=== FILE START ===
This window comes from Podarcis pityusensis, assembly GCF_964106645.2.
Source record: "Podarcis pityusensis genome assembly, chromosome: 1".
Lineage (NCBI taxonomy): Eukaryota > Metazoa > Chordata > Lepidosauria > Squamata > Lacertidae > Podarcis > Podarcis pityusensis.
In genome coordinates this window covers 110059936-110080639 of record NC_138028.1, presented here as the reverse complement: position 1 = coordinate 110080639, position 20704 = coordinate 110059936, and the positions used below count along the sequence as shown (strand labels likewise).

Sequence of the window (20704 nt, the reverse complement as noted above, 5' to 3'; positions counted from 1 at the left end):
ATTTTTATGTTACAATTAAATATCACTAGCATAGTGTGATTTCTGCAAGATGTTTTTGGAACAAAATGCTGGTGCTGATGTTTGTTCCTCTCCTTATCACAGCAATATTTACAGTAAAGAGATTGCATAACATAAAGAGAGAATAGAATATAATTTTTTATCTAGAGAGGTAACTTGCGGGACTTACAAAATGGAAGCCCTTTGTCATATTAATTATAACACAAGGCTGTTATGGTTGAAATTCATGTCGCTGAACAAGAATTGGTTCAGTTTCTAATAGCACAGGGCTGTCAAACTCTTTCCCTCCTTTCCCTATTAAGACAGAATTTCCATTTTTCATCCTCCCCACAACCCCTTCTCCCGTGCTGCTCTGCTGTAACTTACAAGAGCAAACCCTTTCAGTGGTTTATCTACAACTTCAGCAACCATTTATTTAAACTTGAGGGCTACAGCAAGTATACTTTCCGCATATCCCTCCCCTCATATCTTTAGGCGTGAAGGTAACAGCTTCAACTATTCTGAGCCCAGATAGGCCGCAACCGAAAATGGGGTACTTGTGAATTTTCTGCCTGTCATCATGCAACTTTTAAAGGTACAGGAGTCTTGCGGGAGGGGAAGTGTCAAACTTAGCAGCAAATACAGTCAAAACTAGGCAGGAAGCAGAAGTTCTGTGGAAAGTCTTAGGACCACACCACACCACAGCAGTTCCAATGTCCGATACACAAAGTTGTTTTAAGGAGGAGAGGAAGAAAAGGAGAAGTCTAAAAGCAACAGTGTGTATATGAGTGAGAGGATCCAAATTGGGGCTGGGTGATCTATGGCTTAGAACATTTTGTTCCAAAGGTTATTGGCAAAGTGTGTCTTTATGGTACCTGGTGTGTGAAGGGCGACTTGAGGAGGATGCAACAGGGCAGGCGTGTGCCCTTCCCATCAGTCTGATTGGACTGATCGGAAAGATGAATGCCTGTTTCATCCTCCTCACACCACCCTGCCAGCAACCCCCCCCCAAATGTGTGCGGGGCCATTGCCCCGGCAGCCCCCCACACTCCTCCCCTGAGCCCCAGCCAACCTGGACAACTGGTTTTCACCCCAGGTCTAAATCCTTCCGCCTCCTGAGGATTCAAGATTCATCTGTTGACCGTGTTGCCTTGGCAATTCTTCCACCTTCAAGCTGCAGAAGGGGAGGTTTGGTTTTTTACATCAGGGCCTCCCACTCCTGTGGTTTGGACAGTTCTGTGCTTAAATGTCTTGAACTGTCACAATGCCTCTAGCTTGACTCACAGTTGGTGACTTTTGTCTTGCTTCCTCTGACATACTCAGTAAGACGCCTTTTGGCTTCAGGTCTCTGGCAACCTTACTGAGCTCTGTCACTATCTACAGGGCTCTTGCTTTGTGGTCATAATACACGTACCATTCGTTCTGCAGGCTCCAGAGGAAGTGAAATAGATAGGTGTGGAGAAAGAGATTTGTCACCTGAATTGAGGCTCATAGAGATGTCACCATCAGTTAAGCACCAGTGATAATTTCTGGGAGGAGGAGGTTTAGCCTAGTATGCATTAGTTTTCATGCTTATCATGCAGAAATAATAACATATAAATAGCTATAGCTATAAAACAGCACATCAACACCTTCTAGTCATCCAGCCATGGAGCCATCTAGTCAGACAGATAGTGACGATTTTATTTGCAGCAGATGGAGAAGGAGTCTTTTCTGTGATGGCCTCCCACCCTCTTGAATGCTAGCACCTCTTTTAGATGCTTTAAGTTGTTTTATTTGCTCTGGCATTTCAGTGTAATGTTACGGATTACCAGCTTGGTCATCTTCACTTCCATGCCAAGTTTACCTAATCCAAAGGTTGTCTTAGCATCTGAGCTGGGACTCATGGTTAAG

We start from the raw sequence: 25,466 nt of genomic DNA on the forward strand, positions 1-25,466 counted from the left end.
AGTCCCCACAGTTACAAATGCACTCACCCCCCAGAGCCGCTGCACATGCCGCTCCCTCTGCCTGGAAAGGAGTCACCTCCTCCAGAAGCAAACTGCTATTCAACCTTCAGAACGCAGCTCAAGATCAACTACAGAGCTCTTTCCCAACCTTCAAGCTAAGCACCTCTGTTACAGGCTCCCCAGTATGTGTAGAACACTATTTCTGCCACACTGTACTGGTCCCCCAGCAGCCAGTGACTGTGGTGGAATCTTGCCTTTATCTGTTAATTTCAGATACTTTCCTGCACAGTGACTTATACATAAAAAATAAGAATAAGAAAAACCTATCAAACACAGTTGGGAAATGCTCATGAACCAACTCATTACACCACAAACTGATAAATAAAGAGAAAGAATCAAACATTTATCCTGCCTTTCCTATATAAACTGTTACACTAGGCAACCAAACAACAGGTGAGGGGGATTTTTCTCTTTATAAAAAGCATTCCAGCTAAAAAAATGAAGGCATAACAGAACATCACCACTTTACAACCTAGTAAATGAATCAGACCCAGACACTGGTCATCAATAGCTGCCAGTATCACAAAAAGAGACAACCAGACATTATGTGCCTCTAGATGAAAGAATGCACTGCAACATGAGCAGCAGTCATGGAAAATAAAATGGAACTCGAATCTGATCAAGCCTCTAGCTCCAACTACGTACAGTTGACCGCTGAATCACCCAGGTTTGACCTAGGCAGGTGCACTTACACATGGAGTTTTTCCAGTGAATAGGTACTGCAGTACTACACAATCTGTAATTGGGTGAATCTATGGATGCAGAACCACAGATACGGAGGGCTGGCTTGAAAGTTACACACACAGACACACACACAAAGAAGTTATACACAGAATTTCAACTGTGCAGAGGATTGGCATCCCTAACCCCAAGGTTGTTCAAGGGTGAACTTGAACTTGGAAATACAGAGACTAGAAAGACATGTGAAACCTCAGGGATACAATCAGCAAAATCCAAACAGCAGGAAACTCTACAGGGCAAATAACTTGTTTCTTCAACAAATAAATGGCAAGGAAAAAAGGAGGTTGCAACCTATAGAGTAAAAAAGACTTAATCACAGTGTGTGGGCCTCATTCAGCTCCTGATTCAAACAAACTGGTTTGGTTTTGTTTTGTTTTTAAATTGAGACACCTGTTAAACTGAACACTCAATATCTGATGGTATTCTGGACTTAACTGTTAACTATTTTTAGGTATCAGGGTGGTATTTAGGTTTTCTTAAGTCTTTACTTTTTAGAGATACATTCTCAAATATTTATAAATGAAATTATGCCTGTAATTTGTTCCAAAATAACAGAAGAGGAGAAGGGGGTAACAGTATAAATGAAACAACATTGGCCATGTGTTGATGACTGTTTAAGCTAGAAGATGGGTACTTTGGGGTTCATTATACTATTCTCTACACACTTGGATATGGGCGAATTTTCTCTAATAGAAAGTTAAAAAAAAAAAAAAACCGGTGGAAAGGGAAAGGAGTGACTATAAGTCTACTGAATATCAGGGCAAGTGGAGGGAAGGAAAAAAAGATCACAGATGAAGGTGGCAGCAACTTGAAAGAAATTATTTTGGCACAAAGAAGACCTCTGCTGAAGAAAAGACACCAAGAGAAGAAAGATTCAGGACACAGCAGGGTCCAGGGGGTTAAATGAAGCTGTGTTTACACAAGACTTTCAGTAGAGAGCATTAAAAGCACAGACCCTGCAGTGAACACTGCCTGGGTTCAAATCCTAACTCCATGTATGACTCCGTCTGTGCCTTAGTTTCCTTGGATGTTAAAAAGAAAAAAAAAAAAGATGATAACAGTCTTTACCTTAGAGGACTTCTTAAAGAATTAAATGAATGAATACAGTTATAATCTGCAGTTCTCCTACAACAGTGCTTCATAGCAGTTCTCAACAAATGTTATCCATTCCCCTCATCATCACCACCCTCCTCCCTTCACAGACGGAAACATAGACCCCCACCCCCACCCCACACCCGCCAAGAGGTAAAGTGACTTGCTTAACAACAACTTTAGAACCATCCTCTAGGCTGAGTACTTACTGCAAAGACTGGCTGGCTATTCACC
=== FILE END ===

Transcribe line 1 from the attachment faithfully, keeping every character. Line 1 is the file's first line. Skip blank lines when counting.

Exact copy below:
This window comes from Podarcis pityusensis, assembly GCF_964106645.2.